In today’s digital world filled with proliferating devices and escalating cyber risks, organizations across the globe are searching for the best way to manage threats and vulnerabilities. Just scanning and patching software is no longer enough. Keeping devices, networks, and digital assets safe takes a much broader, risk-based vulnerability management strategy – one that includes vulnerability assessment and mitigation actions that touch the entire ecosystem.

Regardless of which vulnerability management steps the enterprise puts in place, the overall objective is to achieve some degree of cyber-resilience by understanding the company’s security posture, identifying vulnerabilities, prioritizing actions, and setting to work mitigating those threats that pose the most serious risks to the organization.

Working toward cyber-resilience

As the newest emerging vulnerability management goal, cyber-resilience refers to an entity’s ability to use vulnerability assessment and vulnerability management to continuously deliver intended outcomes despite an ever-present wave of adverse cyber events.

Risk-based vulnerability management programs are aimed at addressing the security weaknesses that are inherent in software, devices, and IT infrastructure. These are the kinds of vulnerabilities that create opportunities for cyber-criminals and other adversaries to exploit weaknesses, and they may result in unauthorized access to a system or network, access to or theft of confidential data, or damage to valuable digital assets. Exploited vulnerabilities and breaches inevitably lead to regulatory problems, financial losses, and reputational impacts to the business.

Key risk-based vulnerability management strategies

If vulnerability management is aimed at detecting, removing, and controlling the inherent risk of vulnerabilities to an organization, then vulnerabilities in need of fixing must be prioritized based on which ones post the most immediate risk. These can stem from unpatched operating systems, or programs and apps running old software versions, or siloed applications plugged into a modern network. They can also include users who might bring infected devices into the network or share sensitive data inappropriately.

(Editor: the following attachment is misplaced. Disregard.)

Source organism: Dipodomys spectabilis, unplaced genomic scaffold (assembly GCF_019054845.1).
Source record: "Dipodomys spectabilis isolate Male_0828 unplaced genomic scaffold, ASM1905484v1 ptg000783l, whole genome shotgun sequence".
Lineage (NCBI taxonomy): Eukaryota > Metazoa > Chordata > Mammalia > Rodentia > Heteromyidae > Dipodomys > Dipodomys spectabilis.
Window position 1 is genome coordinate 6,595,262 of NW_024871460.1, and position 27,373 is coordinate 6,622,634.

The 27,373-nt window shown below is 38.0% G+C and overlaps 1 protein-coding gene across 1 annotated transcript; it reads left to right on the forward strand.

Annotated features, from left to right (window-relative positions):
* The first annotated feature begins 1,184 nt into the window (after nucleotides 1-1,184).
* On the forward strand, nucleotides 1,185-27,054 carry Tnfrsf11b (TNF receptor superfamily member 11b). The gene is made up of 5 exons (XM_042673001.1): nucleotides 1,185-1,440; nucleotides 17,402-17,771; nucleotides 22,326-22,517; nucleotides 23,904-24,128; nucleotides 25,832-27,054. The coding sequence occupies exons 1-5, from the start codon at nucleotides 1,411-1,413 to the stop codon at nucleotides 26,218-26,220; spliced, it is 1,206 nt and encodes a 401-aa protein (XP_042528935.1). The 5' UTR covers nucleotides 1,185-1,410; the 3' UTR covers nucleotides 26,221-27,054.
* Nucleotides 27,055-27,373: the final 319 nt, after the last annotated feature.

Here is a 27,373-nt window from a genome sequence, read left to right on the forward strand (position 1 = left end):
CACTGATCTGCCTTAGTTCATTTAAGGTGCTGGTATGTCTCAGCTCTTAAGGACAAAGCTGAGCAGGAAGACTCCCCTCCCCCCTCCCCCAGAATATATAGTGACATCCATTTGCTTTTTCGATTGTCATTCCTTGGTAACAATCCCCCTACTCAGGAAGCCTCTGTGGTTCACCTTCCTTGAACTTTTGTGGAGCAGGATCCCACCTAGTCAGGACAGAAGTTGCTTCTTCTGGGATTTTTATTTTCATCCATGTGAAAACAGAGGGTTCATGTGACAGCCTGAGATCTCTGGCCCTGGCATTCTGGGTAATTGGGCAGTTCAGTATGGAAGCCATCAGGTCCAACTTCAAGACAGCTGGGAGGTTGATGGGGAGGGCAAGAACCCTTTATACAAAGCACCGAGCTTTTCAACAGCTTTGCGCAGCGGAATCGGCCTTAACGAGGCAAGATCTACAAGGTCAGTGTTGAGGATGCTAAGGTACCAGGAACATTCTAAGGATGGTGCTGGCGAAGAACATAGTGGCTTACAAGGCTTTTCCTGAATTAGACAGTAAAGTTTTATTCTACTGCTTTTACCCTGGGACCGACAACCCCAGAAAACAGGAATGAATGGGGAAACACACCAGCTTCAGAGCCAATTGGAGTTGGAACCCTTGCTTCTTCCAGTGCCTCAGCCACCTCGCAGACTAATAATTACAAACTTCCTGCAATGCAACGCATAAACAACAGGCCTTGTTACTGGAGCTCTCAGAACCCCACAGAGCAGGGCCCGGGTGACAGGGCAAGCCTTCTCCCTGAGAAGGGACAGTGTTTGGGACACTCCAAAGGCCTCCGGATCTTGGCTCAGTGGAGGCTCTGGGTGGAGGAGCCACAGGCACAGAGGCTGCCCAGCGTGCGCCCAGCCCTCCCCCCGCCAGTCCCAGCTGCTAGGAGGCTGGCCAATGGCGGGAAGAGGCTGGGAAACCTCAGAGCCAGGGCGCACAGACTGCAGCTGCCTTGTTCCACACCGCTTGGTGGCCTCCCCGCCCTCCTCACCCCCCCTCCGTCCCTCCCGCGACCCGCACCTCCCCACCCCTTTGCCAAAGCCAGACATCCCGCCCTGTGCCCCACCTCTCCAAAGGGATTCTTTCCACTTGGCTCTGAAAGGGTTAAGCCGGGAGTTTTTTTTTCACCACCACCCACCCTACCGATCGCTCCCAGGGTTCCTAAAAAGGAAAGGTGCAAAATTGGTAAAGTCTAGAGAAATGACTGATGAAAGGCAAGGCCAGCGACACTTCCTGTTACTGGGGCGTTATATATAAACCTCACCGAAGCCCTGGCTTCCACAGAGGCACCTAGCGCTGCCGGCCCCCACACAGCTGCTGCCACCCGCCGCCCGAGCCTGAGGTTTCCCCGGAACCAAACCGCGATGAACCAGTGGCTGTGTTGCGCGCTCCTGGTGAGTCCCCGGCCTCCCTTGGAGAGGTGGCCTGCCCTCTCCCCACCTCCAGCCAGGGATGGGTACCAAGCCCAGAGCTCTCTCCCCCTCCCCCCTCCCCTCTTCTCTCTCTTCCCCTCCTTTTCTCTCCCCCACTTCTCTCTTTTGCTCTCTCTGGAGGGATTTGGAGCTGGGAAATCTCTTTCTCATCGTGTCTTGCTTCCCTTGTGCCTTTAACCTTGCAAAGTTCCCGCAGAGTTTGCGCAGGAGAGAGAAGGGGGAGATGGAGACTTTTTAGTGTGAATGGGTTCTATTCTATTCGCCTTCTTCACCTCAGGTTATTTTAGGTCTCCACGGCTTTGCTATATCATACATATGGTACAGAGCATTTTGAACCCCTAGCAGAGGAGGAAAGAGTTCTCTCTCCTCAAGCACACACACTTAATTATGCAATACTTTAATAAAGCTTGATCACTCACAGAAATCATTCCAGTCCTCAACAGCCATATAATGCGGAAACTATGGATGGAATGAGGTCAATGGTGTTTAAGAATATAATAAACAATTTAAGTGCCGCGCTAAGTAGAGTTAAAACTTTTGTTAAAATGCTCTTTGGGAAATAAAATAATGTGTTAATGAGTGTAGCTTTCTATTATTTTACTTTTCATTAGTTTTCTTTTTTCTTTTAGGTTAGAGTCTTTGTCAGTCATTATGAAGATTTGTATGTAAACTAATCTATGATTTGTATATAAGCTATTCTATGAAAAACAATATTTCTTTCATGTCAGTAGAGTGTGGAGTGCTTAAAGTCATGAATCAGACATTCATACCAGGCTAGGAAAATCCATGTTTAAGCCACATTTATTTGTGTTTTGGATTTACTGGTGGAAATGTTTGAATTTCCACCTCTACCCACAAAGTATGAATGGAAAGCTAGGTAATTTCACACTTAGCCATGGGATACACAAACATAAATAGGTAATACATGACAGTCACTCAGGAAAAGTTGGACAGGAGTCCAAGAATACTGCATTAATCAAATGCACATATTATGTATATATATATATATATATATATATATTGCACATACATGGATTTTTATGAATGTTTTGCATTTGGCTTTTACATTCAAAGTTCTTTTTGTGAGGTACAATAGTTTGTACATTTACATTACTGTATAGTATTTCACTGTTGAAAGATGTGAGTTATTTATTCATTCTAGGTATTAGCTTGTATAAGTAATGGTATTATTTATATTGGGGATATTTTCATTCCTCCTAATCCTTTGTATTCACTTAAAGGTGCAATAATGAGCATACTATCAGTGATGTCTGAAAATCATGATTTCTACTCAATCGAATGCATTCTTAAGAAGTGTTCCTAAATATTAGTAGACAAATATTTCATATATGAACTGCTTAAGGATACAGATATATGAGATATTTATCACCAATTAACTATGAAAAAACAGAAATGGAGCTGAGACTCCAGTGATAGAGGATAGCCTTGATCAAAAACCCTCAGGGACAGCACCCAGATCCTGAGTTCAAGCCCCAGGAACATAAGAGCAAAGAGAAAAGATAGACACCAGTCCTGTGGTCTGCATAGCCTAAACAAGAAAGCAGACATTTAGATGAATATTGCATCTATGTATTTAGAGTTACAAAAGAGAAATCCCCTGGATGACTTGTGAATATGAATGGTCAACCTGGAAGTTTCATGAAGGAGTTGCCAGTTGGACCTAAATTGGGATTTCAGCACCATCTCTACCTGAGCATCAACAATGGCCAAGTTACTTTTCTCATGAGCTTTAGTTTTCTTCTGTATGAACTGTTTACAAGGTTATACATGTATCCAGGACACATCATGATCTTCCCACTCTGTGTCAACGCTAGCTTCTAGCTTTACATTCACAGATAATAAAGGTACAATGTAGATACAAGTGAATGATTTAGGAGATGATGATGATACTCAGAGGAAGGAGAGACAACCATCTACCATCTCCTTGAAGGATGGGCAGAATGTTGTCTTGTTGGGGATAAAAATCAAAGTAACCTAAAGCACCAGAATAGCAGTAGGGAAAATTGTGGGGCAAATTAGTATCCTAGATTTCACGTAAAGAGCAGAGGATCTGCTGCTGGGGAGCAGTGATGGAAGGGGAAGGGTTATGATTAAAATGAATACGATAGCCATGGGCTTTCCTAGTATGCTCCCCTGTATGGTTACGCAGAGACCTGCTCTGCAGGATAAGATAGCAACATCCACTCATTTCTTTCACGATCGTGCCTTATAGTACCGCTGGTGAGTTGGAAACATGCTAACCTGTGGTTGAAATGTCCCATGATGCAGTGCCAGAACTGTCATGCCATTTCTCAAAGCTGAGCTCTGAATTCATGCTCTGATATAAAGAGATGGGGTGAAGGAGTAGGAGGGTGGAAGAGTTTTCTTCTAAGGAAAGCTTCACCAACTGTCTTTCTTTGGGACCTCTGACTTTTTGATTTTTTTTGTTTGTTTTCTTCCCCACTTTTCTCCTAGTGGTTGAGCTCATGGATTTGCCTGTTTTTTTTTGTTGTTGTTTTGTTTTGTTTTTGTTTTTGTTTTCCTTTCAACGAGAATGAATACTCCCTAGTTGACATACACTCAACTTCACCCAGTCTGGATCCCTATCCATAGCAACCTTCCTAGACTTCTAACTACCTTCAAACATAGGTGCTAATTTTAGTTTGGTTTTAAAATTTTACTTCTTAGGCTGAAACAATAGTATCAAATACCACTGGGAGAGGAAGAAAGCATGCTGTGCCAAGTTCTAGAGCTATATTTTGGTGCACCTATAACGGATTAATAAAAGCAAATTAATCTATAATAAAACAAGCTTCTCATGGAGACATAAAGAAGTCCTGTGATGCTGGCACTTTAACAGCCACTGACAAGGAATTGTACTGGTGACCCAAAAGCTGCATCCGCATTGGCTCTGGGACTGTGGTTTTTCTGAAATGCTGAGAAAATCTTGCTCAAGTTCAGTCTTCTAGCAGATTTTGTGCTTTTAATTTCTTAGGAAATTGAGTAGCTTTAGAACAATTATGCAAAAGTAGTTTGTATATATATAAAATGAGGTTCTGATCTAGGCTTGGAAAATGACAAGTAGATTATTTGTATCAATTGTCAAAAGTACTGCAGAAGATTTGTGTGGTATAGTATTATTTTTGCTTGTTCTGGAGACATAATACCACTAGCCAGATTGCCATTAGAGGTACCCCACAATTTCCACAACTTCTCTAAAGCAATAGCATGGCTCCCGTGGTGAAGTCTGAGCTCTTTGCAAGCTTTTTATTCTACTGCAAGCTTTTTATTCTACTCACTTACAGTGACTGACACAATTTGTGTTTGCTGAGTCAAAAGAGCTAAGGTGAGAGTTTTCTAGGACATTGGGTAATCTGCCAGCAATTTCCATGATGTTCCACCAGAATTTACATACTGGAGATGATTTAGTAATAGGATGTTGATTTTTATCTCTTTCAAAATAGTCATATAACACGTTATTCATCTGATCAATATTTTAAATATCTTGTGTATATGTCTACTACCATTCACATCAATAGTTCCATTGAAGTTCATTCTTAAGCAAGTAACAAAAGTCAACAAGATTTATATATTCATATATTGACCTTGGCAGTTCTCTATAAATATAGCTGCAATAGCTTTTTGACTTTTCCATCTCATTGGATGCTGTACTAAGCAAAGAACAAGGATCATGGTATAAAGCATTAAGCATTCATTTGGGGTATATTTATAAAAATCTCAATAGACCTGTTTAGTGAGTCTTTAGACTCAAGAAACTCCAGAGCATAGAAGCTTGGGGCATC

4 basic risk-based vulnerability management building blocks

  1. Visibility into everything (all assets) on the network or in the environment – managed and unmanaged (BYOD) devices, apps, users, and data.
  2. Scanning and monitoring across a broad range of attack vectors for each asset.
  3. Prioritizing results based on context – for each asset, this means knowing how critical it is to your business (the value of the asset); how vulnerable it is (the severity of the vulnerability); any existing security controls already in place; and any ongoing global threats.
  4. Guidance on the best approach as you work to mitigate identified vulnerabilities.

Food for thought …

As IBM CEO Ginni Rometty recently declared, “We believe that data is the phenomenon of our time. It is the world’s new natural resource. It is the new basis of competitive advantage, and it is transforming every profession and industry. If all of this is true – even inevitable – then cyber-crime, by definition, is the greatest threat to every profession, every industry, every company in the world.”

Vulnerability management best practices

Scanning the network for vulnerabilities or deploying multiple tools against the “threat of the week” as a one-size-fits-all approach no longer aligns with reality. Mobile and IoT devices often operate under the radar for such security tools, as do public cloud resources, software-as-a-service applications, and industrial control systems.

So what approach makes the most sense, and how do you maintain accurate, real-time visibility across your dynamic attack surface?

  • You can’t secure what you can’t see. Network visibility is critical to removing security blind spots, and this means being able to “see” all endpoints and traffic that traverse the company network, even extending into the public cloud.
  • With everything digital and cybersecurity threats so widespread, it’s crucial for organizations to have full visibility into all of its digital assets and understand the risks associated with them.
  • Vulnerability management needs to be a proactive (not a reactive) program that covers the entire ecosystem, securing an organization’s network, data, devices, and users.
  • Vulnerability management needs to continually scan, monitor, and evolve across a broad range of attack vectors.
  • Vulnerability management needs to help you understand and prioritize the risks to every network, device, user, and asset, so that you can focus your efforts on the most important things.

In short, the best vulnerability management programs are designed to defend and protect the entire ecosystem, continuously vigilant, proactive, and resilient as the threat landscape evolves over time.

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